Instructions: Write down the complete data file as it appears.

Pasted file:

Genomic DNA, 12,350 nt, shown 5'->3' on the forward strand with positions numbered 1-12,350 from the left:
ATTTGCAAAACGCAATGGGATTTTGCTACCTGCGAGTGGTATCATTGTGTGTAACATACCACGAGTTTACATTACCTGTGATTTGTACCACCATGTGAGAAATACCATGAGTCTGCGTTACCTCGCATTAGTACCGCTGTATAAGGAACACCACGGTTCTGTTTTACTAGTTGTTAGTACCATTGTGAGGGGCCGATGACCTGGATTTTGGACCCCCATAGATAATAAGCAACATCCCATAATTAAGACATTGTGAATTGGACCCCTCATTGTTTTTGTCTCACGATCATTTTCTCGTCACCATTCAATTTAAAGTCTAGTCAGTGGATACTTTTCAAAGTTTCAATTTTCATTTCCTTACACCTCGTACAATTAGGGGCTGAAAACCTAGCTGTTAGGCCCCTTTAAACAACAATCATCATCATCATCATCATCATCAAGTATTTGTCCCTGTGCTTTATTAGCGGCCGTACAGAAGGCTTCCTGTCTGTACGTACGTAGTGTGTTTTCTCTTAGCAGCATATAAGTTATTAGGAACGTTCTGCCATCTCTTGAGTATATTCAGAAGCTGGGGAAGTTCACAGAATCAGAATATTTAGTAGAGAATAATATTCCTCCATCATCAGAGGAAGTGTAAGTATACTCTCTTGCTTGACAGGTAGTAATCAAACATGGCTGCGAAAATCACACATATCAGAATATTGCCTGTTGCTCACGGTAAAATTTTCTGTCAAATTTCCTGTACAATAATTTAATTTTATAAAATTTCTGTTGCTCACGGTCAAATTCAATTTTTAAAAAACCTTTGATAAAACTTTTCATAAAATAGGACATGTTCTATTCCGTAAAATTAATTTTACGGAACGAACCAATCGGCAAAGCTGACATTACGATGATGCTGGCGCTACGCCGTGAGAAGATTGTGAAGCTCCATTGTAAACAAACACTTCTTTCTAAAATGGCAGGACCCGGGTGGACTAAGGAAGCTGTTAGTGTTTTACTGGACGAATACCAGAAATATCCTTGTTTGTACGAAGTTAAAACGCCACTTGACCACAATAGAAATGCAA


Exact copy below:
Genomic DNA, 12,350 nt, shown 5'->3' on the forward strand with positions numbered 1-12,350 from the left:
ATTTGCAAAACGCAATGGGATTTTGCTACCTGCGAGTGGTATCATTGTGTGTAACATACCACGAGTTTACATTACCTGTGATTTGTACCACCATGTGAGAAATACCATGAGTCTGCGTTACCTCGCATTAGTACCGCTGTATAAGGAACACCACGGTTCTGTTTTACTAGTTGTTAGTACCATTGTGAGGGGCCGATGACCTGGATTTTGGACCCCCATAGATAATAAGCAACATCCCATAATTAAGACATTGTGAATTGGACCCCTCATTGTTTTTGTCTCACGATCATTTTCTCGTCACCATTCAATTTAAAGTCTAGTCAGTGGATACTTTTCAAAGTTTCAATTTTCATTTCCTTACACCTCGTACAATTAGGGGCTGAAAACCTAGCTGTTAGGCCCCTTTAAACAACAATCATCATCATCATCATCATCATCAAGTATTTGTCCCTGTGCTTTATTAGCGGCCGTACAGAAGGCTTCCTGTCTGTACGTACGTAGTGTGTTTTCTCTTAGCAGCATATAAGTTATTAGGAACGTTCTGCCATCTCTTGAGTATATTCAGAAGCTGGGGAAGTTCACAGAATCAGAATATTTAGTAGAGAATAATATTCCTCCATCATCAGAGGAAGTGTAAGTATACTCTCTTGCTTGACAGGTAGTAATCAAACATGGCTGCGAAAATCACACATATCAGAATATTGCCTGTTGCTCACGGTAAAATTTTCTGTCAAATTTCCTGTACAATAATTTAATTTTATAAAATTTCTGTTGCTCACGGTCAAATTCAATTTTTAAAAAACCTTTGATAAAACTTTTCATAAAATAGGACATGTTCTATTCCGTAAAATTAATTTTACGGAACGAACCAATCGGCAAAGCTGACATTACGATGATGCTGGCGCTACGCCGTGAGAAGATTGTGAAGCTCCATTGTAAACAAACACTTCTTTCTAAAATGGCAGGACCCGGGTGGACTAAGGAAGCTGTTAGTGTTTTACTGGACGAATACCAGAAATATCCTTGTTTGTACGAAGTTAAAACGCCACTTGACCACAATAGAAATGCAA